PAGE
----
Except when I was in the flow of working with a client, or when I was sleeping, most aspects of my day were often interrupted by mindlessly checking my e-mail. And yet, while the impact on my productivity was more severe than that of Candy Crush, the game construct was similar.

– Check e-mail. No new e-mail/undesired e-mail. Lose

– Check e-mail. New, desirable e-mail. Win.

The more desirable e-mails in one day, the higher marks the day got.

Before finding out whether the e-mail I received was desirable or not, that split second between “checking now…” and “updated now” might as well feel like yanking down on the lever of a slot machine.

From little effort to no effort

Playing Candy Crush and checking e-mail require the most “minimal amount” of effort, designed so simply you don’t need to use any intellectual energy to do them. Open the app/pull down on your screen enough, your brain will create a default neural pathway to facilitate getting the dopamine it craves.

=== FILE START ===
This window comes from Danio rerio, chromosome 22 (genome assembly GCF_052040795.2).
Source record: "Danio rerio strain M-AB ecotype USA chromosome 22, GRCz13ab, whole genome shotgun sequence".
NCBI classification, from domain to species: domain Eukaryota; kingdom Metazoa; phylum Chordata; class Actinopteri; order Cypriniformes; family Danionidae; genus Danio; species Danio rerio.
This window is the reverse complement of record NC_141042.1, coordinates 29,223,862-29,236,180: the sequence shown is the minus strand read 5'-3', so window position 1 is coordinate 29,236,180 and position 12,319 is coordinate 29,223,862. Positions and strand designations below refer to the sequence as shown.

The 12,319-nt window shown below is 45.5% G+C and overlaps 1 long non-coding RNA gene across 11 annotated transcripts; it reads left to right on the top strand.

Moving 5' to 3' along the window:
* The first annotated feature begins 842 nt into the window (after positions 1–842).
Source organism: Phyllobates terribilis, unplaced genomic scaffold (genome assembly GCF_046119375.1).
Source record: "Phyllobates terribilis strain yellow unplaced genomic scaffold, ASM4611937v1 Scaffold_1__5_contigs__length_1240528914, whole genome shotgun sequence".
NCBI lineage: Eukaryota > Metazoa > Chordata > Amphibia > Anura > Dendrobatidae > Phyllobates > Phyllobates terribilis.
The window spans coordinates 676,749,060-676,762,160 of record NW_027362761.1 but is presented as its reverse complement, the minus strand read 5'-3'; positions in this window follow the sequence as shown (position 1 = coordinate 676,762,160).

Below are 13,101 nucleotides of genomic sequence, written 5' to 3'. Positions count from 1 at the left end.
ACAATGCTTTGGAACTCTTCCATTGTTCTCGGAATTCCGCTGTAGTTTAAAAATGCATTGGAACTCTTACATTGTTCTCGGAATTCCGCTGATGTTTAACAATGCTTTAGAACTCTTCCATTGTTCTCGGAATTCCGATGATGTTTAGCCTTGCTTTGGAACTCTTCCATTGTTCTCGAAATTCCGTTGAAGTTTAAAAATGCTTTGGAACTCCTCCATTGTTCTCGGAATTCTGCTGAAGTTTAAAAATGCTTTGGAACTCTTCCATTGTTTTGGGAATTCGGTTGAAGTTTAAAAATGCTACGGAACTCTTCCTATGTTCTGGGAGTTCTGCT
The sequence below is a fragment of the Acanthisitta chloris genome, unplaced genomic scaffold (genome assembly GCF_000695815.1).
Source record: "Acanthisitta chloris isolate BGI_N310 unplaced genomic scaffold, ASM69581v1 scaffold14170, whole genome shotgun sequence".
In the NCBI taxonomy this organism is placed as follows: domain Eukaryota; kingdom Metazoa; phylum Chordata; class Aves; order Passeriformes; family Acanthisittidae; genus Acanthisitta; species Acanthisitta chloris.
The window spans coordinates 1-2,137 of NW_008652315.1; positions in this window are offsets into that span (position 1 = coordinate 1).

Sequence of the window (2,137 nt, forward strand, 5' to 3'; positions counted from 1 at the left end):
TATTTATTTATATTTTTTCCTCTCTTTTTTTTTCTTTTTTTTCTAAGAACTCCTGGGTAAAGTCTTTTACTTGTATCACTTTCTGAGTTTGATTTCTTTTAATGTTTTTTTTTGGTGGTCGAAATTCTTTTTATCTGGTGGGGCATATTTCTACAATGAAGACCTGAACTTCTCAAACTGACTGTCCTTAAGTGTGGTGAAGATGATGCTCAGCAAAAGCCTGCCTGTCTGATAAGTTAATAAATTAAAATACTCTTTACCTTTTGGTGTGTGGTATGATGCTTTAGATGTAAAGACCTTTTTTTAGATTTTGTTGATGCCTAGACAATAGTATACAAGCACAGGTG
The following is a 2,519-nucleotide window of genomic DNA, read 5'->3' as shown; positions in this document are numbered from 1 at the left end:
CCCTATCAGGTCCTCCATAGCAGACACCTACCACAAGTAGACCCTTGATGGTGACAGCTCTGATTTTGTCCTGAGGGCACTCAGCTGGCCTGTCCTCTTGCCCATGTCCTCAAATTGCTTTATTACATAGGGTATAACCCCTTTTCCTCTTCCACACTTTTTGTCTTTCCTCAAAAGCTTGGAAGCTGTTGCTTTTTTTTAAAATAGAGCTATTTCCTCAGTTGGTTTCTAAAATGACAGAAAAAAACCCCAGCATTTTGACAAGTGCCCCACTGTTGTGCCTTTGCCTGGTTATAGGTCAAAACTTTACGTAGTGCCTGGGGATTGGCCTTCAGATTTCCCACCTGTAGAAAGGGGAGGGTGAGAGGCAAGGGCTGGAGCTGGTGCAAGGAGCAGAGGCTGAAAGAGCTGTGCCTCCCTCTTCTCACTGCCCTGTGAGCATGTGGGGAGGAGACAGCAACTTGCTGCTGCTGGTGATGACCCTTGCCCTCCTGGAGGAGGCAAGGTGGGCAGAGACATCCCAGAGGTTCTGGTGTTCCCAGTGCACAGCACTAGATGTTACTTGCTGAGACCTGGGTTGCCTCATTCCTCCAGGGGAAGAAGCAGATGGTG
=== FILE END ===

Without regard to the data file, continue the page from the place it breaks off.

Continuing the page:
Ever been in the middle of watching TV only to realize you’ve lost track of what’s transpiring in your show because you’ve been on your phone for several minutes?

You didn’t even realize you had your phone in your hand when you sat down to watch, and you probably didn’t even realize you checked out of whatever show you had on to check e-mail, check Twitter, etc.

Did you choose to engage with the apps, or did your brain hijack your attention and re-direct it where you’ve conditioned it to go?

As scary as this all is, we’ve arrived at an era where there is such a thing as “no effort”: on-demand video that plays automatically at the end of an episode.

Remote on the other side of your couch? Dog sitting on the remote? Not up for thinking through what you might want to watch next?

No problem!